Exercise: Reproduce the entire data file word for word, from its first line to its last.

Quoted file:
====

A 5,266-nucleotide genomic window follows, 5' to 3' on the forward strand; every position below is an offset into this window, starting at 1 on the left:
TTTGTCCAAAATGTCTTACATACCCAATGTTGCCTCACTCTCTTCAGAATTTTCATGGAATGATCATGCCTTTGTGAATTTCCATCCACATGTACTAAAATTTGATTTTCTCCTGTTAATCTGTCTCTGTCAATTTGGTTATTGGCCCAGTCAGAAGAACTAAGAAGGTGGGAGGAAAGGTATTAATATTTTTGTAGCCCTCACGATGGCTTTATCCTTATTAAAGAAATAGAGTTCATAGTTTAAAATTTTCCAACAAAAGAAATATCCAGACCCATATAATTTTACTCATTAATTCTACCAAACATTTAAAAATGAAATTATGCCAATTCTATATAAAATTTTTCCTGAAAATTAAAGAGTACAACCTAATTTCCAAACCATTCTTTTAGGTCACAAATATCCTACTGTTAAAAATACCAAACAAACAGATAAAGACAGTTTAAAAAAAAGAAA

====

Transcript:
A 5,266-nucleotide genomic window follows, 5' to 3' on the forward strand; every position below is an offset into this window, starting at 1 on the left:
TTTGTCCAAAATGTCTTACATACCCAATGTTGCCTCACTCTCTTCAGAATTTTCATGGAATGATCATGCCTTTGTGAATTTCCATCCACATGTACTAAAATTTGATTTTCTCCTGTTAATCTGTCTCTGTCAATTTGGTTATTGGCCCAGTCAGAAGAACTAAGAAGGTGGGAGGAAAGGTATTAATATTTTTGTAGCCCTCACGATGGCTTTATCCTTATTAAAGAAATAGAGTTCATAGTTTAAAATTTTCCAACAAAAGAAATATCCAGACCCATATAATTTTACTCATTAATTCTACCAAACATTTAAAAATGAAATTATGCCAATTCTATATAAAATTTTTCCTGAAAATTAAAGAGTACAACCTAATTTCCAAACCATTCTTTTAGGTCACAAATATCCTACTGTTAAAAATACCAAACAAACAGATAAAGACAGTTTAAAAAAAAGAAA